She smiled and looked back at Jess again “But I really couldn’t have been more wrong. Because, you see what I have found here at the Sherman Relay Station is everything to me. I have three young men who need me, Doctor Benton. Oh, I could, cheerfully strangle each and every one of them at times, but you see, I need them. They have made my twilight years complete. No one can ever replace a child when you lose them, but in Jess, Slim and Mike, I have as close to three extra sons as anyone could have. And they certainly take some mothering. It’s not right that a mother should see a child in the grave before she has gone herself, Doctor Benton, and I just don’t know what I would do if Jess….”

And it all became too much again. Inhibitions case aside, Thaddeus Benton drew Daisy towards him, as any compassionate person would offer comfort to another. He guided her over once more to the empty cot and gently eased her down, setting down beside her.

“Now Mrs. Cooper, I’m not usually a gambling man; however, I’d like you to listen to me now. When I first treated Jess in Casper, and saw that wound in the middle of his chest, I knew that I was looking at an extraordinary young man. For all my years as a physician, I have never seen anyone survive such a wound. Never. I concluded that he must have something pretty powerful to live for. I must admit, I was intrigued to find out what it was and so when Jess left my rooms against advice, well, of course professional curiosity compelled me to follow. Oh, of course, any excuse to head down to Cheyenne to see my daughter. Since my late wife passed away some years ago, I travel down as regularly as I can, but your young charge here certainly prompted me to bring forward my travel plans by some months. Jenny will certainly be very surprised to see me.”

“Well, Doctor Benton, I for one am certainly glad you came. If you hadn’t been here, I don’t know if Jess would have lasted long enough to fetch our own doctor from town.”

She walked over to Jess’s bedside once more, where he lay pale and unmoving, his eyes tightly closed. Jess was usually so animated;  she longed to see those intense blue eyes open for business again, to see him horsing around with Mike, to hear his southern drawl sassing her and that grin of his that would light up his face. She took his hand in hers, and found it icy to the touch, as if the life was being gradually sucked out of him.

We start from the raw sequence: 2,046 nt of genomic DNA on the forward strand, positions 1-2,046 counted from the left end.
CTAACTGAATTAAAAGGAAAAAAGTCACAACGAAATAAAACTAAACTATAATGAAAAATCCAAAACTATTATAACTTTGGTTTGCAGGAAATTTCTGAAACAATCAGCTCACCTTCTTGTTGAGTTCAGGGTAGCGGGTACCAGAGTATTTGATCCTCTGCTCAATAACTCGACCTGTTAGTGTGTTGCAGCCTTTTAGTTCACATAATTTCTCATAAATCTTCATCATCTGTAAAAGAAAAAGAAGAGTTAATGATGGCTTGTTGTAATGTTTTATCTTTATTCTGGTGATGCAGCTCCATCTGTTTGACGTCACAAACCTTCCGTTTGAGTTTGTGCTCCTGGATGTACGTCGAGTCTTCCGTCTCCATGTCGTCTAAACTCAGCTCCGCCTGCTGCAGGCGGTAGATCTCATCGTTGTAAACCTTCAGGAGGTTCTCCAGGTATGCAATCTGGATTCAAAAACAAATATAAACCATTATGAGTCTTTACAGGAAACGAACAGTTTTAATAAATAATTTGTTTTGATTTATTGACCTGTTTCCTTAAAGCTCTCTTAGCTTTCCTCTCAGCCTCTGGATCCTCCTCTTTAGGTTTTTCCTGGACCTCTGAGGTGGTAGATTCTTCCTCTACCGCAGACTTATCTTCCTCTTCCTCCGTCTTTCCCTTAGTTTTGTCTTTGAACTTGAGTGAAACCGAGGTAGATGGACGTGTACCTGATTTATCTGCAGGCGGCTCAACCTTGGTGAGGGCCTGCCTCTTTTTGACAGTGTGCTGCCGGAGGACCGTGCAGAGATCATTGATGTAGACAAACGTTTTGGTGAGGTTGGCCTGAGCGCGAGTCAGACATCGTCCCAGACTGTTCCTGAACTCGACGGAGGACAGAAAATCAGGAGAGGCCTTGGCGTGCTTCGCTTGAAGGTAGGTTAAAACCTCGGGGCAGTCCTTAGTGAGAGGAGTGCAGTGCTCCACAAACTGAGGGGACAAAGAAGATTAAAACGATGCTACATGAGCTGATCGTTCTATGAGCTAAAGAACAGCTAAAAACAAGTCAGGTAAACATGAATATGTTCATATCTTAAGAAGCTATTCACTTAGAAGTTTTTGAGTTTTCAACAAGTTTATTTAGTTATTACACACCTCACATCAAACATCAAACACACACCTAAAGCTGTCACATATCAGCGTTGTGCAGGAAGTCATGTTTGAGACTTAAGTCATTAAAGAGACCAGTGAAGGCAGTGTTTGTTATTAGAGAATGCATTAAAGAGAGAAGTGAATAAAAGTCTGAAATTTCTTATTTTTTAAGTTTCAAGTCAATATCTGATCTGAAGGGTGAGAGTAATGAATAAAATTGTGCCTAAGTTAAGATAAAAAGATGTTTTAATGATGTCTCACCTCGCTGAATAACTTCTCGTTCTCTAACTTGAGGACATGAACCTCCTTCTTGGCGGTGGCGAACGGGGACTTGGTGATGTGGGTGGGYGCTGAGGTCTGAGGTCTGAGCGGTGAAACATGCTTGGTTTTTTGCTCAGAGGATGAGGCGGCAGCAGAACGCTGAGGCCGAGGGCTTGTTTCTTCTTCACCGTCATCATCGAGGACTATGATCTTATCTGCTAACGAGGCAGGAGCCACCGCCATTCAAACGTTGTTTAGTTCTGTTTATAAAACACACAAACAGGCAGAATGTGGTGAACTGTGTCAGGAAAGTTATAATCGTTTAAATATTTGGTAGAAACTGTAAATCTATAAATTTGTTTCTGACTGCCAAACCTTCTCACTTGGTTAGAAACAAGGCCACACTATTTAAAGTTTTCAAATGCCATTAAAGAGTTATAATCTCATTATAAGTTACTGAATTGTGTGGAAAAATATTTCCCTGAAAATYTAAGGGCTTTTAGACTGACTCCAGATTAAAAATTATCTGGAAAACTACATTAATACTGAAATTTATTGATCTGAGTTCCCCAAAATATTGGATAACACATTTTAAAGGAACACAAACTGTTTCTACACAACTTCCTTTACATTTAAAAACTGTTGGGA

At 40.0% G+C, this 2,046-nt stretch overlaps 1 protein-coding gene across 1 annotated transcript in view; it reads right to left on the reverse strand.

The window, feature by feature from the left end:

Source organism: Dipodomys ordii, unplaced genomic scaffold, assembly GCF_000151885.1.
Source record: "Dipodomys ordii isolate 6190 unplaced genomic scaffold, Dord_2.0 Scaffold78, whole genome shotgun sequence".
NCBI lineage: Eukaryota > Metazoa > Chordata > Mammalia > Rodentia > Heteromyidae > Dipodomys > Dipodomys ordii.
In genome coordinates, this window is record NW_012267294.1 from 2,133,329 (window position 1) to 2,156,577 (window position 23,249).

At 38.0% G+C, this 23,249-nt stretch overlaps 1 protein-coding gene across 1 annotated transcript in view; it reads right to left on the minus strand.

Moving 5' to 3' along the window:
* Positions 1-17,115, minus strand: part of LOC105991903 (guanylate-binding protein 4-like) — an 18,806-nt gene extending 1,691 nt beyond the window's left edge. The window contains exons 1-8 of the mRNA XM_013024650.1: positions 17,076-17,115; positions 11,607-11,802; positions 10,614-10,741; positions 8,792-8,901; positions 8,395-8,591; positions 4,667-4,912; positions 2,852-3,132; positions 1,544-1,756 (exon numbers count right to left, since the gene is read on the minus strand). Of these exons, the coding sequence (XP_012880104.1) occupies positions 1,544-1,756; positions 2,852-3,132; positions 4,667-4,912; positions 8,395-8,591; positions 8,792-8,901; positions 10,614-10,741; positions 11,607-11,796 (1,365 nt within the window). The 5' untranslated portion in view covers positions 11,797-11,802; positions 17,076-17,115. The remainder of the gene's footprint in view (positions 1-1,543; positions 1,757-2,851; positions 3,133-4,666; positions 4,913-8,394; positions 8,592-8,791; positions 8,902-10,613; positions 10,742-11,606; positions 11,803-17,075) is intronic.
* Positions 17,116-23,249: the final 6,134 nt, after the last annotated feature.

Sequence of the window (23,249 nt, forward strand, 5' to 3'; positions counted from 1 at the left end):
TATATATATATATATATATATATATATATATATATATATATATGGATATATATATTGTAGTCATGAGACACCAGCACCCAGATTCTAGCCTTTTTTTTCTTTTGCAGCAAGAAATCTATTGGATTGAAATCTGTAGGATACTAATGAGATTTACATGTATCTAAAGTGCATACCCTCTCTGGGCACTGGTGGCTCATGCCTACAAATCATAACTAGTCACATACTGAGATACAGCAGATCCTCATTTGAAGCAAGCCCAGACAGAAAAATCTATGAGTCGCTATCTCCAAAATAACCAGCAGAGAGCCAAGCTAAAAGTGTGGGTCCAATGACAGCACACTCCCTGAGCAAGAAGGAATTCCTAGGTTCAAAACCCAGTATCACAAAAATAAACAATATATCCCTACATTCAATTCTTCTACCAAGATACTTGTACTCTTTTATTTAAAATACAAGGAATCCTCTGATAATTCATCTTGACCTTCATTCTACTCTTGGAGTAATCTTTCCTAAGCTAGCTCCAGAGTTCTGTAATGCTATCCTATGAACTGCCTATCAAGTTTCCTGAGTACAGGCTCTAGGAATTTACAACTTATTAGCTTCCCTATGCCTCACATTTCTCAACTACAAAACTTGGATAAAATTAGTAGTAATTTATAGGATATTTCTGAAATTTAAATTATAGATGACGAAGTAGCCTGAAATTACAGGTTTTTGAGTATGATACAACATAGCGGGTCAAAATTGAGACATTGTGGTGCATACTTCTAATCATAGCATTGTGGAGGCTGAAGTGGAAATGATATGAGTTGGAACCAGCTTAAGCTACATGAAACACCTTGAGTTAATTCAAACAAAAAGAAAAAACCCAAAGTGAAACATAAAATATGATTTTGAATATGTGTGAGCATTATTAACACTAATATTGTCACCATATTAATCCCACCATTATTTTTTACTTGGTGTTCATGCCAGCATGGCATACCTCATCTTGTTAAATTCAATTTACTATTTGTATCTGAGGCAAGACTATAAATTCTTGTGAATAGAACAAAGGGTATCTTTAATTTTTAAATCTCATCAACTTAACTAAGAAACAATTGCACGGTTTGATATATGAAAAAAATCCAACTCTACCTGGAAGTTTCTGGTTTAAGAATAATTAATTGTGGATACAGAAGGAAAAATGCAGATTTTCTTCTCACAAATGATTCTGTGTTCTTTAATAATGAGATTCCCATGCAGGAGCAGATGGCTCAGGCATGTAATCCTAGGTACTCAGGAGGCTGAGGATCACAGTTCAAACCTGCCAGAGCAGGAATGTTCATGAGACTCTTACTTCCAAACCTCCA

“Nonsense, Mrs. Cooper; having seen you in action for myself, I am sure in you, Jess would have had a more than capable nurse to bring him through. But I am glad that I was here to help. And like I said before, I am not a gambling man, but sick as he undoubtedly is right now, I don’t think this young man is ready to give up on this world. He has far too much here to stay for. Now you still have two other young men to take care of. What say you leave me here to watch over him for a while?”

“No, Doctor Benton, you go on and freshen up and get Mike or Slim to pour you some coffee. Besides, I’m sure either one of them is wearing a hole in the rug out there from pacing. I’d like to stay with Jess for a few minutes. Then I’ll gratefully accept your offer.”

The doctor smiled and patted her on the arm and left her to it. He understood her need for a few moments alone with the young man. Daisy never did tell anyone about those next few minutes in the room alone with Jess, not even Jess himself in the weeks and months to come. She was too afraid that they would think her a foolish, sentimental old woman, as she, unjustly, came to think of herself afterwards. The truth was, though, at that moment, it had been absolutely what she had needed to do. She had told herself that if Jess was going to go away from her and never come back, then, unlike her son, she wasn’t going to send him off without a hug and telling him how much she loved him.

In the cold pitch dark depths that Jess Harper had found himself consigned to, wondering if he would ever find a way to climb out again, he suddenly felt a momentary feeling of warmth, not much and not for long, but it gave him something to reach out to. A direction to head in to escape the bone chilling cold that had enveloped him. Jess followed his instincts and allowed himself to be guided by whatever it was that was drawing him towards it.


Slim and Mike were just crossing the yard past the corral, both of them feeling much better for the talk, heading towards the house, when the familiar looking rider rode in. Slim stopped to greet him. “Mort.”

“Well, you’re looking better than when I last saw you.”

“You put me on my horse and sent me home?” Slim had been wondering how he had got back to the ranch the night before, but with everything that had happened since, well, it hadn’t seemed that important any more.